Conservation Framing Techniques
Glazing isn't just what you dream about on top of your doughnut, it's also a fancy word for glass. While we can get regular glass, it's not something that we stock. The reason ultimately boils down to longevity. TruVue Glazings are the first choice for conservation minded framers around the globe. Featuring an industry shattering 99% UV protection these glazings outperform the typical conservation standard of 97% protection.
At Modern Mitre, we utilize conservation style mounting corners whenever possible. These Polypropylene and Milinex corners have a pressure sensitive adhesive backing that hold your print or document in place. Why use tape on something if you don't absolutely have to. These can easily be hidden under the mat opening. Fully removable if the need to reframe arrises, and won't damage your artwork.
Glass spacers are strips of plastic that separate the glazing from the artwork. In instances where you are top mounting the object on the matboard, we use these to create the air gap needed between the artwork and the glazing. This is essential in allowing the artwork to breath, and limit its exposure to extreme heat and humidity changes that can create condensation inside of the frame. I'm sure that everybody in Alabama has gone to pull a picture out of a table top frame and found that the picture is stuck permanently to the glass. Utilizing these spaces eliminates the thought of that happening to your precious artwork.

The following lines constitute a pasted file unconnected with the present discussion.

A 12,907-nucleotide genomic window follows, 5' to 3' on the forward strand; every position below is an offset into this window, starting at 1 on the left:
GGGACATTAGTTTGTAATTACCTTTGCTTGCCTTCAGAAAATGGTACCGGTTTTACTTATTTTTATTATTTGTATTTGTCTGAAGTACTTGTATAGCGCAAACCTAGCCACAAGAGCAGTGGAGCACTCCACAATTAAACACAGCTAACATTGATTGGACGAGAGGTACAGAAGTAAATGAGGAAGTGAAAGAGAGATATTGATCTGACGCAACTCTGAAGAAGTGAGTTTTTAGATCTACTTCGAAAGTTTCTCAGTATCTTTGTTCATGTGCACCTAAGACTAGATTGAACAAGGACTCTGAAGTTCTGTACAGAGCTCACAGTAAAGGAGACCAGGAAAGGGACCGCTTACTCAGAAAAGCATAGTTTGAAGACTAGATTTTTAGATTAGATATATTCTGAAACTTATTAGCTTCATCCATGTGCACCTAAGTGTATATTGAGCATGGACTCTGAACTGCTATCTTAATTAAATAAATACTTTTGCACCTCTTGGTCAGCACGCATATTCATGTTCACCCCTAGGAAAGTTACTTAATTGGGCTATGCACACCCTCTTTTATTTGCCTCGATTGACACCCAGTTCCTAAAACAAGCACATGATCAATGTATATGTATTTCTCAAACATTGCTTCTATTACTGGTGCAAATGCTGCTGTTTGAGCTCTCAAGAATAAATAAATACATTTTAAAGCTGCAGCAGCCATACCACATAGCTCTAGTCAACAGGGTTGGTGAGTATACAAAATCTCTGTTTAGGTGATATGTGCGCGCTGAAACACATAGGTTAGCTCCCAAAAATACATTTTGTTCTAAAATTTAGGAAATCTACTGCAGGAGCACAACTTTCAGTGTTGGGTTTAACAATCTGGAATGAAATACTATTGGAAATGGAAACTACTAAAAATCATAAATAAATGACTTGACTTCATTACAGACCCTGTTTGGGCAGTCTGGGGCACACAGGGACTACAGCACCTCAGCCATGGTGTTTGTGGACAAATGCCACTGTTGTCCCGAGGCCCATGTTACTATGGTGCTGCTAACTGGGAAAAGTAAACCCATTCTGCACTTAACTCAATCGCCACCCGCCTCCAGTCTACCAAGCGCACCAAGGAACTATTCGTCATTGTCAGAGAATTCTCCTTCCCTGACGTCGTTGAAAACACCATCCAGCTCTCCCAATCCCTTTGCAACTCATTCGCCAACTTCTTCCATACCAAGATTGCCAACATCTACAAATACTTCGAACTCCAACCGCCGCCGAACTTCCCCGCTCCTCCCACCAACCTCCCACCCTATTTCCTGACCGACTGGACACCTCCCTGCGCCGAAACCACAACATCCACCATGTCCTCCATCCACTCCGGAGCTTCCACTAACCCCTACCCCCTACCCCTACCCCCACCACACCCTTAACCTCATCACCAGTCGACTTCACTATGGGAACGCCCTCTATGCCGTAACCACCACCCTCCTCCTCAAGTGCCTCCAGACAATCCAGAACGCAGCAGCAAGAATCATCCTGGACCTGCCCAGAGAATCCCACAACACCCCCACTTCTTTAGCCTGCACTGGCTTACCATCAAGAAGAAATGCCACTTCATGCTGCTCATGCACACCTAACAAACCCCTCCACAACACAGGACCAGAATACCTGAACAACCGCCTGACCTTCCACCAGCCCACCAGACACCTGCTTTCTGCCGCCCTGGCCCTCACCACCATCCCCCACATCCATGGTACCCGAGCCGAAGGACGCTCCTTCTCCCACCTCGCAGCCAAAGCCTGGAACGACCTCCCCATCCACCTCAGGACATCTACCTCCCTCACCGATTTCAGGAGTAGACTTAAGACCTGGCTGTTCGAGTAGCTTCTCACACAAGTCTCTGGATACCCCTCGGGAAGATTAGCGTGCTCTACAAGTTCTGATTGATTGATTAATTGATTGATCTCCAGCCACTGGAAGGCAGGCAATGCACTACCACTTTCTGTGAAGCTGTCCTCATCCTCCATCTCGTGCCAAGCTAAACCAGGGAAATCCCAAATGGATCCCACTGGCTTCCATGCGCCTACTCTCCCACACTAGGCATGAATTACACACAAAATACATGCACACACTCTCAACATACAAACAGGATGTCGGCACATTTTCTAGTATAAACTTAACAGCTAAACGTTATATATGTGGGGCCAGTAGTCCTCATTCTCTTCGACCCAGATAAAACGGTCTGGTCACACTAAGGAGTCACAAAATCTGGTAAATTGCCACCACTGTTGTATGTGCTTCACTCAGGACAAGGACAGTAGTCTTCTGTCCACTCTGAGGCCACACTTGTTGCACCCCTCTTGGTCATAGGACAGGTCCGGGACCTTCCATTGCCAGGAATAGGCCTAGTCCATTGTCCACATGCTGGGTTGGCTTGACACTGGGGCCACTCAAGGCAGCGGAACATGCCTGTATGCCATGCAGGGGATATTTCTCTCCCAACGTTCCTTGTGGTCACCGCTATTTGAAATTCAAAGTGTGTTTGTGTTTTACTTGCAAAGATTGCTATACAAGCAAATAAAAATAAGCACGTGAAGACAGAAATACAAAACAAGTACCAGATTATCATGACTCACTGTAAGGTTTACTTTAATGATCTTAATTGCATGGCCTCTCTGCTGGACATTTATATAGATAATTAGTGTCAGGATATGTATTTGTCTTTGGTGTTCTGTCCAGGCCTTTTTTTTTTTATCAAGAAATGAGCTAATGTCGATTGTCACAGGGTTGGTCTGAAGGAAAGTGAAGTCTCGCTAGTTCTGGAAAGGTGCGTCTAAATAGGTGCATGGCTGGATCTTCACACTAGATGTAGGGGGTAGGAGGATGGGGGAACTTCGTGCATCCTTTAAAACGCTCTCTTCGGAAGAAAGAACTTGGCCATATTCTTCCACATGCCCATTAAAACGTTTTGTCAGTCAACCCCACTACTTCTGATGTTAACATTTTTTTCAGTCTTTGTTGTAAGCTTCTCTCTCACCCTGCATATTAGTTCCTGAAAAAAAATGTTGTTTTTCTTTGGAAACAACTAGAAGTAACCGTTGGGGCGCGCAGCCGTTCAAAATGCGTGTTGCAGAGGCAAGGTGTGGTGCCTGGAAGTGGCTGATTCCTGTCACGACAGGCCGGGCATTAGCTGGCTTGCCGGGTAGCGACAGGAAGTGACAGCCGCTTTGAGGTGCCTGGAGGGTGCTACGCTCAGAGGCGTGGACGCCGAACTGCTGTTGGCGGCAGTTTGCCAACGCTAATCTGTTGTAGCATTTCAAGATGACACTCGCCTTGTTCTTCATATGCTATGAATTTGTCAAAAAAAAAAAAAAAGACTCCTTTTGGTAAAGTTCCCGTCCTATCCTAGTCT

pH Neutral Materials
Products like Bainbridge acid free foam board and select lines of mats from our suppliers like Crescent and Bainbridge we can achieve a neutral environment to protect your treasured investment. pH neutrality is extremely important in limiting outgassing buildup which is the culprit behind the foggy appearance on the inside of the glass that you can typically find on older frames. This buildup is generated from acids found in the framing materials and in some cases the artwork itself. Another indication of acidic materials in an older frame is shown by a yellowing inside the core of the matboard which shows up along the beveled edge of the interior cuts.